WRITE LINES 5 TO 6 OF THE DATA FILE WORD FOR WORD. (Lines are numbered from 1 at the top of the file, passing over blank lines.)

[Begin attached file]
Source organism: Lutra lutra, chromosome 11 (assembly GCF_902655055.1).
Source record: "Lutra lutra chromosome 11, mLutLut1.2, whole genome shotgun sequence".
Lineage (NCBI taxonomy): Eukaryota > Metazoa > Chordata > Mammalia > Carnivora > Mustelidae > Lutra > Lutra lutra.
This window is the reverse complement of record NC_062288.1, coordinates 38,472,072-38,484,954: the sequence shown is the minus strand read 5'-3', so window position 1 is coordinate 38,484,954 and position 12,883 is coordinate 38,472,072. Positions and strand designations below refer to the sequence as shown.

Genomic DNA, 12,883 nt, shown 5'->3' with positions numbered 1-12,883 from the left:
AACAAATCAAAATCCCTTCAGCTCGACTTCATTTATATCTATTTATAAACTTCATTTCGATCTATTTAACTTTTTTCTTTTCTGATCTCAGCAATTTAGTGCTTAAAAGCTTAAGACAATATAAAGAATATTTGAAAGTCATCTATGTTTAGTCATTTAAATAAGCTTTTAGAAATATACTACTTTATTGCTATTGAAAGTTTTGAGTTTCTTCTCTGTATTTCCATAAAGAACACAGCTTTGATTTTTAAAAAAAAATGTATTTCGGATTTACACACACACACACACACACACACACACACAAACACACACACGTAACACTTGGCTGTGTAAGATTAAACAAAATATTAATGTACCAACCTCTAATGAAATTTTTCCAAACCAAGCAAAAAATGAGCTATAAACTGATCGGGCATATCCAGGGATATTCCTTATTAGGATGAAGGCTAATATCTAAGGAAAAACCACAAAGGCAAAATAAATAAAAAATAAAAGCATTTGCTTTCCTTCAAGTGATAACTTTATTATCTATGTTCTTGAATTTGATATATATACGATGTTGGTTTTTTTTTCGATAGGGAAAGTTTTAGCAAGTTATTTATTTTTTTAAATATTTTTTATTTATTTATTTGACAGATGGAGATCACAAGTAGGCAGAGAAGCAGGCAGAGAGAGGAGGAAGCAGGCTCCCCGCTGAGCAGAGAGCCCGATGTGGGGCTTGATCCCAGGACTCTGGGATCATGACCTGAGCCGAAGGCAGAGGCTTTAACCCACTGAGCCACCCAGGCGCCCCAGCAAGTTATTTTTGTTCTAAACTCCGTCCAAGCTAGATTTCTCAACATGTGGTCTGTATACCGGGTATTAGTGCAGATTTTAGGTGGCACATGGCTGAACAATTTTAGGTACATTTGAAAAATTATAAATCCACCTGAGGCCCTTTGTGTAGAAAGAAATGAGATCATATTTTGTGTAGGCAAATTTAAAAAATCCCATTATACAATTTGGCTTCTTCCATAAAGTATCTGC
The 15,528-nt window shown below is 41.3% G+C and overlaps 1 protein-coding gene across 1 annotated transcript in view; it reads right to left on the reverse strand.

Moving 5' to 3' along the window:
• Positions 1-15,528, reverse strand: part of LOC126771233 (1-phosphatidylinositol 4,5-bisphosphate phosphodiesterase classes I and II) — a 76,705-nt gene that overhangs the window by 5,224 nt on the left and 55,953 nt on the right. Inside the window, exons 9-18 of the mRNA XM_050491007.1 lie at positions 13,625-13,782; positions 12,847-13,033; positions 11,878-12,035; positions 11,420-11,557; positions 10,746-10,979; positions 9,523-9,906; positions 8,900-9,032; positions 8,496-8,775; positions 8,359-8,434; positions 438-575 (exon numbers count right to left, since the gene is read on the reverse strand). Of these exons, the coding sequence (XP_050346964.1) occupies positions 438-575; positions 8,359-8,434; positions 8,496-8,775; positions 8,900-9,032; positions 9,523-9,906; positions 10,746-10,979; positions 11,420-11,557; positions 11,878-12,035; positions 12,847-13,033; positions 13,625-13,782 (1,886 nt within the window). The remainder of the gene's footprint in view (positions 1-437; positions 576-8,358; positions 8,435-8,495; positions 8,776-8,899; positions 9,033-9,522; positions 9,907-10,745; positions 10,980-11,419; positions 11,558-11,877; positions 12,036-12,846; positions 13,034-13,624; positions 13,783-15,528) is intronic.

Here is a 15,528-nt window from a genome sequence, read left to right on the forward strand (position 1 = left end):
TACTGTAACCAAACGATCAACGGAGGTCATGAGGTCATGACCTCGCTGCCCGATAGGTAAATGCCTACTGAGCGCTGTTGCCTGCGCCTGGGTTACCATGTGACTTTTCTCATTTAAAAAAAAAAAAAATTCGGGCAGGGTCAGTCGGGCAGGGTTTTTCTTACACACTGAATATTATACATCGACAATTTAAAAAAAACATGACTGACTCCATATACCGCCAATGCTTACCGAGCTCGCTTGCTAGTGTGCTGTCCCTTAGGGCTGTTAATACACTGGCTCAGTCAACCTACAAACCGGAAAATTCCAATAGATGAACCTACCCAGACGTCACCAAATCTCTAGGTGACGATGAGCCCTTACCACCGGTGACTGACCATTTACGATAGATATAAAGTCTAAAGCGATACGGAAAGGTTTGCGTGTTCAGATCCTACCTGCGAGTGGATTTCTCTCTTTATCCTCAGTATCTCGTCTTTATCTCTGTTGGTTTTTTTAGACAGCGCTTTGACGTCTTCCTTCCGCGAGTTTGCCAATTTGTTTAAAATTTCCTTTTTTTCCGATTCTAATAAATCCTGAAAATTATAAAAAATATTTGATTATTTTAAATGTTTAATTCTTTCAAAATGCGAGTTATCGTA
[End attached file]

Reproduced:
Genomic DNA, 12,883 nt, shown 5'->3' with positions numbered 1-12,883 from the left:
AACAAATCAAAATCCCTTCAGCTCGACTTCATTTATATCTATTTATAAACTTCATTTCGATCTATTTAACTTTTTTCTTTTCTGATCTCAGCAATTTAGTGCTTAAAAGCTTAAGACAATATAAAGAATATTTGAAAGTCATCTATGTTTAGTCATTTAAATAAGCTTTTAGAAATATACTACTTTATTGCTATTGAAAGTTTTGAGTTTCTTCTCTGTATTTCCATAAAGAACACAGCTTTGATTTTTAAAAAAAAATGTATTTCGGATTTACACACACACACACACACACACACACACACAAACACACACACGTAACACTTGGCTGTGTAAGATTAAACAAAATATTAATGTACCAACCTCTAATGAAATTTTTCCAAACCAAGCAAAAAATGAGCTATAAACTGATCGGGCATATCCAGGGATATTCCTTATTAGGATGAAGGCTAATATCTAAGGAAAAACCACAAAGGCAAAATAAATAAAAAATAAAAGCATTTGCTTTCCTTCAAGTGATAACTTTATTATCTATGTTCTTGAATTTGATATATATACGATGTTGGTTTTTTTTTCGATAGGGAAAGTTTTAGCAAGTTATTTATTTTTTTAAATATTTTTTATTTATTTATTTGACAGATGGAGATCACAAGTAGGCAGAGAAGCAGGCAGAGAGAGGAGGAAGCAGGCTCCCCGCTGAGCAGAGAGCCCGATGTGGGGCTTGATCCCAGGACTCTGGGATCATGACCTGAGCCGAAGGCAGAGGCTTTAACCCACTGAGCCACCCAGGCGCCCCAGCAAGTTATTTTTGTTCTAAACTCCGTCCAAGCTAGATTTCTCAACATGTGGTCTGTATACCGGGTATTAGTGCAGATTTTAGGTGGCACATGGCTGAACAATTTTAGGTACATTTGAAAAATTATAAATCCACCTGAGGCCCTTTGTGTAGAAAGAAATGAGATCATATTTTGTGTAGGCAAATTTAAAAAATCCCATTATACAATTTGGCTTCTTCCATAAAGTATCTGC